After memorable stints on The O.C. and House M.D. and a string of increasingly high-profiles in films like Turistas and The Next Three Days, Olivia Wilde is poised to make an overdue break into A-list stardom with TRON: Legacy, where she steals scenes from co-stars Garrett Hedlund and Jeff Bridges as Quorra, a plucky female heroine who more than holds her own inside the film's computer-generated universe. Admirably, Wilde fully devoted herself to the groundbreaking new film, not only throwing herself physically into the role, but collaborating closely with director Joe Kosinski to make sure that Quorra was as interesting and sophisticated as her male counterparts.
BOXOFFICE spoke with Wilde at the Los Angeles press day for TRON: Legacy, where she discussed the process of developing her character into a 21st Century Joan of Arc. Additionally, she offered her thoughts about the prospect of her performances being put in a computer for future use, and generally examined the possible cultural and technological ramifications of the film, whose impact will begin to be felt after it is released on December 17.
What was your reaction when you first watched TRON: Legacy?
It surpassed all my expectations. What happens so often as an actor is you retain the information about the scene that you yourself shot and you obsess over certain scenes that you found the most challenging or interesting, and the rest of the film kind of falls away in your memory or it fades a little bit. So it's been so long since I actually kind of read the script in its entirety, you know, a good year or more, so being able to watch everyone's performance, watch all elements of the story come together was just extraordinary. I was blown away by everyone's work and that was my reaction—"oh my God, everyone pulled it together." I think that was probably the most astounding thing - just being able to see the entire picture together and realize how much hard work paid off.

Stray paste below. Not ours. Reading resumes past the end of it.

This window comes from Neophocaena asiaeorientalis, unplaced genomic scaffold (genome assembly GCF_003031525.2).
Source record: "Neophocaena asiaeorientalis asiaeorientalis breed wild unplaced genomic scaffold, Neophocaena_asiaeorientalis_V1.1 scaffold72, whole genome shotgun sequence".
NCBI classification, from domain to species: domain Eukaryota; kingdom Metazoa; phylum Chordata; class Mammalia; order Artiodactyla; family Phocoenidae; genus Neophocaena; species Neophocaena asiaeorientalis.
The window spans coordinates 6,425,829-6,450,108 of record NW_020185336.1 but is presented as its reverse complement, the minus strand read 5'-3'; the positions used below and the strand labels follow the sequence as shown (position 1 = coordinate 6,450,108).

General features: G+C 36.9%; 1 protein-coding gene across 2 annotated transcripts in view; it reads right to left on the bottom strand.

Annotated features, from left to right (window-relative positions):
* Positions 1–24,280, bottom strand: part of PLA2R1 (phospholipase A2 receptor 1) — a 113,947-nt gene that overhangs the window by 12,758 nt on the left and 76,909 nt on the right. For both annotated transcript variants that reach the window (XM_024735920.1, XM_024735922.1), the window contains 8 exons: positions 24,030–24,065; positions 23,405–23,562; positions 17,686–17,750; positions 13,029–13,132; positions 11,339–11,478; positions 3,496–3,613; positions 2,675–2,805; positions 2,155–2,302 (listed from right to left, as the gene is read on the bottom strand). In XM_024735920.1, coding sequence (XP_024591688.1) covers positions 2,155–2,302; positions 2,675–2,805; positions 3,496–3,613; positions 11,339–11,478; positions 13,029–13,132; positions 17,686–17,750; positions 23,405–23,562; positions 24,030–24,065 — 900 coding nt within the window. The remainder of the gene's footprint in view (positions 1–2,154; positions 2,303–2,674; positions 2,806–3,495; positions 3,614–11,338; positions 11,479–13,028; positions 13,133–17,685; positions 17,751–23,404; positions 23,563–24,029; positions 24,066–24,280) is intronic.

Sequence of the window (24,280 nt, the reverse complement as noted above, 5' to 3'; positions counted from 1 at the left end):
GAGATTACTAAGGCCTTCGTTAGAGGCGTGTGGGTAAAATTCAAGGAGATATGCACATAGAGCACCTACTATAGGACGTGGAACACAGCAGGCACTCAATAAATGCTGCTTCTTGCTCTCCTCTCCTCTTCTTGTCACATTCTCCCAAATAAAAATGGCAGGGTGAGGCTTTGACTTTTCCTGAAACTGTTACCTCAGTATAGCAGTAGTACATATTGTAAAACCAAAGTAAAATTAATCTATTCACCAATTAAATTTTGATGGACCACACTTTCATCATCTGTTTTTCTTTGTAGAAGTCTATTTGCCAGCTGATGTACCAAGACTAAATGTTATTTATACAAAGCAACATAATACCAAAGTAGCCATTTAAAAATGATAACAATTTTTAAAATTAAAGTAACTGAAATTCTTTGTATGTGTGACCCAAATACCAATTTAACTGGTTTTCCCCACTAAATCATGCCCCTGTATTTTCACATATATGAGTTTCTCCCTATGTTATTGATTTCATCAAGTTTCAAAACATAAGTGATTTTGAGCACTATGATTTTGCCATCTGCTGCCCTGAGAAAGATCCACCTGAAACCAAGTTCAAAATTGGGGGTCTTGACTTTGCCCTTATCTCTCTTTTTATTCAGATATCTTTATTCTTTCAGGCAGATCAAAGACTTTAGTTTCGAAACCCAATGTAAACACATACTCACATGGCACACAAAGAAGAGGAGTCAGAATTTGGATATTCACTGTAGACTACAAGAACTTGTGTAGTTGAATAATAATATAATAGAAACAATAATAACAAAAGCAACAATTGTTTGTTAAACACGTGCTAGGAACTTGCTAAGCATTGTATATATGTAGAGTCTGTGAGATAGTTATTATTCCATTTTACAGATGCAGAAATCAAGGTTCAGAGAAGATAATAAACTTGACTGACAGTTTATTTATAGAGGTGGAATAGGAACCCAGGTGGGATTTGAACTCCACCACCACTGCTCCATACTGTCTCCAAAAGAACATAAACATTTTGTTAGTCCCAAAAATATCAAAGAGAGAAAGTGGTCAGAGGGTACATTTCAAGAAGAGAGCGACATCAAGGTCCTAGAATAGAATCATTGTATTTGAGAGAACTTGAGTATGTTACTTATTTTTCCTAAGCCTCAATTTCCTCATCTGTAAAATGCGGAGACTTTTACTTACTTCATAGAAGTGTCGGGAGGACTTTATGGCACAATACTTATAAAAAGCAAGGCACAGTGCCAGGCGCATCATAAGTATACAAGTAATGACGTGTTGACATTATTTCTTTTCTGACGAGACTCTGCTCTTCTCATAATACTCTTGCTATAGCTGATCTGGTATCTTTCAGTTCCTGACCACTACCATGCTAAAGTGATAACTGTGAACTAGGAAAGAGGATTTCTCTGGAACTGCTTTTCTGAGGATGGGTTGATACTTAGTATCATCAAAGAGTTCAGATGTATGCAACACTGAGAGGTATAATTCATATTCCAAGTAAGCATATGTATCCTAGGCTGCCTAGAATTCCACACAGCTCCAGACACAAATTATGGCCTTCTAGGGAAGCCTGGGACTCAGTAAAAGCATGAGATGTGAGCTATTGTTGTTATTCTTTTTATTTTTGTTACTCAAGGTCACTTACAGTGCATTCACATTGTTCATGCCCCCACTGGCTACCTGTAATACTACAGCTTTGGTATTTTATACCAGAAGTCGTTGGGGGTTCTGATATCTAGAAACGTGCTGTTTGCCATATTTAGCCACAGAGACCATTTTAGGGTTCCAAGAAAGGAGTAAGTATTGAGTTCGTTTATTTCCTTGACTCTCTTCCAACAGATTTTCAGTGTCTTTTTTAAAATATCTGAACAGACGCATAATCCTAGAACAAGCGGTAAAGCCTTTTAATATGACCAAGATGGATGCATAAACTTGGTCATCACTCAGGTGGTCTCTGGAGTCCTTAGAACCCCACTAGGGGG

What did you do to make sure that Quorra was interesting and formidable within this world?
It was a true collaboration to create Quorra. When we originally started putting together ideas for it was really kind of up for grabs because Quorra was not in the original film. [But] Joe Kosinksi was very interested in making her a unique and unusual female heroine, in this film that was unlike any other. And so we worked very hard to make her very intelligent and powerful but at the same time childlike and nuanced so that she would not just be there as a kind of foil for the men, not just the eye candy; I think with a different team, that character could have easily turned into the temptress of the Tron world - she could have just been this sexy femme fatale. With a suit like that it's easy to fall into that, I think. But because Joe was adamant that she not be that, we were able to work together to create Quorra. And I brought the concept of Joan of Arc very early on, six months before we start shooting, and I said, "Joe, I found Quorra. I figured her out. She's Joan of Arc." Because of Joan of Arc was this unlikely warrior - this child who could lead an army. She was kind of unnaturally powerful and seemed to have this connection to another world, to a higher power, to be guided by something greater than her and by selflessness. And that was Quorra. So once we found this historical reference, it was really fun to flesh her out. I was looking at ancient Korean Buddhist warriors and I think that Quorra's one of them; they fight with swords, so Quorra needs a sword. And the next day, great, Quorra has a sword. So that's part of the reason I feel so proud of the finished product of Quorra, because so much hard work went into it, so much collaboration, so much love and I feel very proud of the way she's come out. She's quirky and odd and I like that.